Dr.Dr. Niki Pfeifer


Progic 2013 Website
progic 2013: The Sixth Workshop on Combining Probability and Logic

"Combining probability and logic to solve philosophical problems"

Carl Friedrich von Siemens Stiftung (Munich)
hosted by the
Munich Center for Mathematical Philosophy

17-18 September 2013

Abstracts of invited speakers

Igor Douven
Conditionals and inferential connections

Many have the intuition that for a conditional to be true, there must exist some kind of connection between its antecedent and its consequent. We investigated experimentally the prospects for spelling out the connection in terms of inference. Participants were shown or given by description a series of fourteen numbered color patches ranging from blue to green. They were then asked to evaluate conditionals pertaining to these patches which, in the context of the experiment, are naturally thought of as embodying inferential connections (such as 'If patch number 5 is blue, then so is patch number 4'). The data we obtained in this experiment are shown to be better explained by a semantics for conditionals that makes inferential connectedness a truth condition than by any of the currently more popular semantics for conditionals. (Joint work with Shira Elqayam, Janneke Huitink, and David Over.)


Alan Hájek
Probabilities of counterfactuals and counterfactual probabilities

Probabilities and counterfactuals interact in interesting and sometimes surprising ways. Edgington appeals to their interaction in arguing for her "no truth value" account of counterfactuals. While I will defend counterfactuals having truth conditions, I will appeal to their interaction for a nefarious purpose of my own: undermining the standard similarity accounts of those truth conditions (à la Lewis and Stalnaker).


Kevin T. Kelly and Hanti Lin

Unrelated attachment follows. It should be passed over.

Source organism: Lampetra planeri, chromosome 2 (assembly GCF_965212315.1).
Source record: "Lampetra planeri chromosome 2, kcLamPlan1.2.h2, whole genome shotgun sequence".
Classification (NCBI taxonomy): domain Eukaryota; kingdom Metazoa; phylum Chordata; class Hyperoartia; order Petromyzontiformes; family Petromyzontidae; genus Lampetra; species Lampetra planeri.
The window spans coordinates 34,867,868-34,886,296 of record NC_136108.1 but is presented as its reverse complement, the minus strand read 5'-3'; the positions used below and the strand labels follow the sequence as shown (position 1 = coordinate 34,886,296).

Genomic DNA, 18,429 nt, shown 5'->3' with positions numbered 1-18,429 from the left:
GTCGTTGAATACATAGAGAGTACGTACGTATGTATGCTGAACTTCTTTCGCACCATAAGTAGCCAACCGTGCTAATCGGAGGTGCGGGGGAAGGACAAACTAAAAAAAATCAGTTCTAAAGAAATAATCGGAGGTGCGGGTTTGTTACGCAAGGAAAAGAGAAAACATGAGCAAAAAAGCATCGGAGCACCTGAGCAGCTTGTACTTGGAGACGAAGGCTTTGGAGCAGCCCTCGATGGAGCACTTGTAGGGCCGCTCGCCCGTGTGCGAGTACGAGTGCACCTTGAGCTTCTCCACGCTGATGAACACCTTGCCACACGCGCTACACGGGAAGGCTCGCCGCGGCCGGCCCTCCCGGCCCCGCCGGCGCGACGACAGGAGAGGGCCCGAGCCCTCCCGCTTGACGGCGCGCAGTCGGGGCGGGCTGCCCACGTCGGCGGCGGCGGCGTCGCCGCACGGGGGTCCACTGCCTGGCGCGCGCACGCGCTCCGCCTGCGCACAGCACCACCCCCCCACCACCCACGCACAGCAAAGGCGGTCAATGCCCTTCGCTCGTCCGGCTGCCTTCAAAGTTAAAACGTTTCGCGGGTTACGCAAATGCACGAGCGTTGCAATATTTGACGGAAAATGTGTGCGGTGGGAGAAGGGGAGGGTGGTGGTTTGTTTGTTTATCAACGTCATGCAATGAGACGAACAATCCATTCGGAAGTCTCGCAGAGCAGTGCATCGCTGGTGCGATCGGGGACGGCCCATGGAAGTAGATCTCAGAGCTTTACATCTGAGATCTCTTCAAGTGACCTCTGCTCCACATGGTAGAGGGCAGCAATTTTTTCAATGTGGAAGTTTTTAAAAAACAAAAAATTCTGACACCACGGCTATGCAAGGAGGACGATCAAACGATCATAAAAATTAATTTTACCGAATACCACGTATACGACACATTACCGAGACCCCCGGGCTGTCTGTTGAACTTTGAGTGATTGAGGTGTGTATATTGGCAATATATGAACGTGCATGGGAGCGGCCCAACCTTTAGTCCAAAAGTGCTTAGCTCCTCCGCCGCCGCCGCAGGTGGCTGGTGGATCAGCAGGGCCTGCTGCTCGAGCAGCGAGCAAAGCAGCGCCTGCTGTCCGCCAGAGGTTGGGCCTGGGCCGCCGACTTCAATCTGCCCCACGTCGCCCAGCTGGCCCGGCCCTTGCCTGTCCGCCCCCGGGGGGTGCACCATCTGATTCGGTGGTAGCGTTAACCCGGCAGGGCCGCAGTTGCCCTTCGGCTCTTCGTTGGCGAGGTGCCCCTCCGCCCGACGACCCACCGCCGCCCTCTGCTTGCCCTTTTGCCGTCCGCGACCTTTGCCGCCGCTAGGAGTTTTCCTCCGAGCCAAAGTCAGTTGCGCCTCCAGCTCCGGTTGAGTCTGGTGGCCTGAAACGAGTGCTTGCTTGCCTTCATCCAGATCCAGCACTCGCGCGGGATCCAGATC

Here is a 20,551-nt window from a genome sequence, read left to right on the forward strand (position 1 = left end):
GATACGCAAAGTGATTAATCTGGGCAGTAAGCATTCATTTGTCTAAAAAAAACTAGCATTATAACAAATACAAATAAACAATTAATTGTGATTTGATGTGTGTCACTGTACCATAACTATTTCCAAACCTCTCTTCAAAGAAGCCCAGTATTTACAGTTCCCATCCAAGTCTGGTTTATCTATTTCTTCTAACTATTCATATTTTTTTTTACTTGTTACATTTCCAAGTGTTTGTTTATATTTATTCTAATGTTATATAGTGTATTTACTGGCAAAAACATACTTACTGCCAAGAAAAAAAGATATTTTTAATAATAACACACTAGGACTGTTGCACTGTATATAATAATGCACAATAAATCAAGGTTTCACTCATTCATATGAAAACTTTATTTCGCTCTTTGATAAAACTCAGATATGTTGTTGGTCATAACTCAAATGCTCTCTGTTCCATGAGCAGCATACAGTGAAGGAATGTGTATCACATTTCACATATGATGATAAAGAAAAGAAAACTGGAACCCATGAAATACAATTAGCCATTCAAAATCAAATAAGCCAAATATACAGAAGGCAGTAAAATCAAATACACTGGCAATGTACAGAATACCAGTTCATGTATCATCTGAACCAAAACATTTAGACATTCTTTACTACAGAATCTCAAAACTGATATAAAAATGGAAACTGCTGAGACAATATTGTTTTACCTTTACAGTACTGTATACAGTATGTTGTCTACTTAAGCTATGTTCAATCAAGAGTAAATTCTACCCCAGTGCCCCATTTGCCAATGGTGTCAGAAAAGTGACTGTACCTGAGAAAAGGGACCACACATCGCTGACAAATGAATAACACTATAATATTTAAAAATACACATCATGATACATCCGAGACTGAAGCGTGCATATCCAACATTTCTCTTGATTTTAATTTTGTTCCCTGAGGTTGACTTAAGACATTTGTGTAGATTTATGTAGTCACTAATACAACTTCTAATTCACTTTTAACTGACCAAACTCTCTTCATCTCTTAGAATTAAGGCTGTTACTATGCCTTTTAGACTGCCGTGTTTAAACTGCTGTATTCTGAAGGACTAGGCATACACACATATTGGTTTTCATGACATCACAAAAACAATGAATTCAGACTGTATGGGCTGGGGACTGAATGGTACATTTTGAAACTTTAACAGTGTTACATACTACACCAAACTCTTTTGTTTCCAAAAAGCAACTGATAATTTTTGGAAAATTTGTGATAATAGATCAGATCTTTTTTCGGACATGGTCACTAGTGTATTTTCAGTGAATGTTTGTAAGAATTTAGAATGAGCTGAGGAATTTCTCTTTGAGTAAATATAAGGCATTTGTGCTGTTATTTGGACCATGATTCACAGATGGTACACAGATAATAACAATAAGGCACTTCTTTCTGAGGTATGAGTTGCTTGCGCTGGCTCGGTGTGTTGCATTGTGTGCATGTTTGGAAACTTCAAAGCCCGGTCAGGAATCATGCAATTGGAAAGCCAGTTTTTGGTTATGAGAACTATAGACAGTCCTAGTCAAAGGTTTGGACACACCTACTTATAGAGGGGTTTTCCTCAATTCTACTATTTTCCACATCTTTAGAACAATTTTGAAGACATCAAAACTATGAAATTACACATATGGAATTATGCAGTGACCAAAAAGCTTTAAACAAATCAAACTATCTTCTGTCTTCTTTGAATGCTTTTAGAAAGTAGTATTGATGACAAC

Qualitative reasoning that tracks Jeffrey conditioning

On our previous visit to the MCMP in 2012 , we showed that acceptance based on odds thresholds and belief revision based on partial orders has the property that acceptance followed by qualitative belief revision agrees perfectly with Bayesian conditioning followed by acceptance. The upshot is that qualitative beliefs can have a genuine cognitive role in rational reasoning. We also showed that getting qualitative reasoning to track conditioning in that sense imposes nontrivial constraints on both the acceptance rule and the belief revision rule. In particular, it is impossible to obtain our tracking result for AGM belief revision. In this talk, we extend our earlier tracking result to Jeffrey conditioning, using ideas from projective geometry to construct the qualitative probability order on possibilities. We illustrate how the tracking property imposes still more stringent geometrical constraints on the geometry of the acceptance rule. We also discuss a Jeffrey-conditioning version of the Ramsey test for indicative conditionals: A > B is accepted in Bayesian credal state p if and only if every Jeffrey conditioning of p on A that results in acceptance of A also results in acceptance of B. This research was supported by a generous research grant from the John Templeton Foundation.